This image shows channels etched using sequential infiltration synthesis, which scientists at Argonne have used to create features that have high aspect ratios – that is, they are far deeper than wide. These crevasses will permit the creation of a new generation of semiconducting materials.
When searching for the technology
to boost computer speeds and improve memory density, the best things come in
the smallest packages.
A relentless move toward smaller
and more precisely defined semiconductors has prompted researchers at the U.S.
Department of Energy’s (DOE) Argonne National Laboratory to develop a new
technique that can dramatically improve the efficiency and reduce the cost of
preparing different classes of semiconducting materials.
The new discovery meets certain
requirements of the international semiconductor “roadmap” all the way out to
2022—leapfrogging an anticipated ten years of progress with a single set of
Most semiconductor patterns are
currently made using a process known as photolithography, in which portions of
a thin film are selectively removed to create a pattern. The pattern in this
film, known as a resist, is etched into the semiconductor by exposure to an
ionized gas. This gas also etches away the resist itself, reducing the number
of times the film can be used. Especially durable resists are known as hard
The drive to create smaller and
smaller semiconductor components is often limited by a phenomenon known as
domain collapse, said Argonne nanoscientist Seth Darling.
Conventional lithography—the technique used to make patterns in materials—attempts
to create features that are separated like the teeth of a comb. However, gaps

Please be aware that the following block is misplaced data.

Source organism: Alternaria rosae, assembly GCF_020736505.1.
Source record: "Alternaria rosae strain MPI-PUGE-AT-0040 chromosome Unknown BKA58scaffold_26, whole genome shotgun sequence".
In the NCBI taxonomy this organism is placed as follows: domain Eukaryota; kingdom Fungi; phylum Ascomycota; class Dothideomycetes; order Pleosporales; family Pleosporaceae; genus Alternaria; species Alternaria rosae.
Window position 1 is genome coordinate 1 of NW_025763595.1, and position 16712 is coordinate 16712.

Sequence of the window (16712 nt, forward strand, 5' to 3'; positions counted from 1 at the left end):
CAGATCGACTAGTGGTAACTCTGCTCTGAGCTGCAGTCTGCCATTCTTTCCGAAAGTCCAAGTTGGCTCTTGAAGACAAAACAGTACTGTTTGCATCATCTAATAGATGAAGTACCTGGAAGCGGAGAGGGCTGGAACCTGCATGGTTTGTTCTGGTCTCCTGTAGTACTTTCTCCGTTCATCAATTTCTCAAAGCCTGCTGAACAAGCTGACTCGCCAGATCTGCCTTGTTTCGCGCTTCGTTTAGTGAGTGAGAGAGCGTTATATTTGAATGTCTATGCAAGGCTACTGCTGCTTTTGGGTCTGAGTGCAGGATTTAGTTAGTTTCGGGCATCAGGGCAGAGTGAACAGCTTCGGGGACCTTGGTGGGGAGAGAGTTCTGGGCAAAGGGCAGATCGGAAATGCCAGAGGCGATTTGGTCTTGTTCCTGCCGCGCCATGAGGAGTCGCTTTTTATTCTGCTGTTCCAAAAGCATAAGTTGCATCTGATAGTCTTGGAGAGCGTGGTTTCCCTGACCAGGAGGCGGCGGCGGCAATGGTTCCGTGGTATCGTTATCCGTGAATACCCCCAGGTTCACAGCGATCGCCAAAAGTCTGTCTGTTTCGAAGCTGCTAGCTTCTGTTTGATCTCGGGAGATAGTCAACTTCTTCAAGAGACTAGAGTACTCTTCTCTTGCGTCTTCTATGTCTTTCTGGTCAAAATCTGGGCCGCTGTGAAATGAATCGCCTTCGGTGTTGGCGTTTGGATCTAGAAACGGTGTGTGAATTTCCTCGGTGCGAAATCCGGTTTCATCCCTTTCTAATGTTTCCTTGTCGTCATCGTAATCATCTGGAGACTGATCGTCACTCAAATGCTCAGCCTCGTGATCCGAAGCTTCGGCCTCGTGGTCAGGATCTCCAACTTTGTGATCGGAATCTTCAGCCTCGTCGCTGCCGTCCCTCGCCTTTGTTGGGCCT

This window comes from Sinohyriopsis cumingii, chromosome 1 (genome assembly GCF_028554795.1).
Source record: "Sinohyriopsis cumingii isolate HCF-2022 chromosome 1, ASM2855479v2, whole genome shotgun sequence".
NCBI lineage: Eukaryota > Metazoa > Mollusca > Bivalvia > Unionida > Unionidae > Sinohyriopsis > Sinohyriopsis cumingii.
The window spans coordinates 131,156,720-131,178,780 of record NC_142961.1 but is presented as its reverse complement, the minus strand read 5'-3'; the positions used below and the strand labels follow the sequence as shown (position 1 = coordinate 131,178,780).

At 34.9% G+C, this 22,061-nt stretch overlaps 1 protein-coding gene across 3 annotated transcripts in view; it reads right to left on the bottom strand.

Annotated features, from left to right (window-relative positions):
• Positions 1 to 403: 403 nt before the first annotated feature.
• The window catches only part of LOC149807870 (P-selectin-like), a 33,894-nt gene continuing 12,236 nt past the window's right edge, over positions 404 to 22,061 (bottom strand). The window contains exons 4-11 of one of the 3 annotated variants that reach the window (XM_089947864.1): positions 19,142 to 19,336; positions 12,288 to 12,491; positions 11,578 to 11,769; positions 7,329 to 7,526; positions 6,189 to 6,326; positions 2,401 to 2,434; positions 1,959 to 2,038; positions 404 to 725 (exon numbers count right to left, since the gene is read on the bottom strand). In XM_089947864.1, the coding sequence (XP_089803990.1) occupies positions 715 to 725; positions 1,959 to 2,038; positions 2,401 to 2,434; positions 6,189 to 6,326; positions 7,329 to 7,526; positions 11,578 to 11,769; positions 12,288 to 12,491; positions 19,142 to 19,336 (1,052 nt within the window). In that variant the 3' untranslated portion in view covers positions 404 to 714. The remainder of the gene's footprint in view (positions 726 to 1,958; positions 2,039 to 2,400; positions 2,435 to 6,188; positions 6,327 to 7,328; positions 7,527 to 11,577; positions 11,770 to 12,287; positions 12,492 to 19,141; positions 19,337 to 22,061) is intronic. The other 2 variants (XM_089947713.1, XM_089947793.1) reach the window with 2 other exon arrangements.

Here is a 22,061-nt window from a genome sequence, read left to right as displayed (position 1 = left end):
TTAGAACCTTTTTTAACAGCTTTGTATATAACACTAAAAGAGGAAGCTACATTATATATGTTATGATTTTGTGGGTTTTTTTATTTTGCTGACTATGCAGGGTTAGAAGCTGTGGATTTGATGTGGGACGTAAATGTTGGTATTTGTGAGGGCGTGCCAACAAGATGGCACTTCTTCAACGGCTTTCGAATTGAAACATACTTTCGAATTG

in the resist that are too deep tend to collapse inwards, which makes the
“Engineers have tried many ways
of avoiding this collapse, but the industry is constantly running up against
it,” Darling said.
In 2010, Darling and his
colleagues developed a technique known as sequential infiltration synthesis
(SIS), which used gases to grow hard inorganic materials inside a soft polymer
film. The work was supported by the DOE Office of Science through Argonne’s Center for Nanoscale Materials and the Argonne-Northwestern Solar Energy Research
One of the most notable benefits
of SIS is that it eliminates the need for hard masks in photolithography,
according to Darling. “Hard masks are a real pain when it comes to semiconductor
processing—they’re expensive, complicated, reduce pattern quality, and add
extra steps,” he said.
According to Darling, sequential
infiltration synthesis has already been identified by leading semiconductor
companies as a technology with the potential to overcome several different
In a recent experiment, Darling
and his Argonne colleagues showed that SIS can
actually eliminate pattern collapse, enabling the fabrication of materials that
have patterns with higher “aspect ratios,” which measures the height of a
feature divided by its width.
Generally speaking, lithography
seeks to create patterns with higher aspect ratios while using as little resist
as possible. “Usually, you need a certain thickness of the resist in order for
the process to work,” Darling said. “This new process enables us to do away
with a lot of that problem.”
“One of the biggest advantages
of this new study is that we’ve shown the possibility of using SIS for
photolithography, which is one of the most industrially important processes,”
Darling said. “As there’s more and more demand for better electronics, the
sizes of these semiconductors need to keep getting smaller and smaller, and it
becomes that much more important for us to meet and exceed the benchmarks that
we’ve set for ourselves.”
Source: Argonne National Laboratory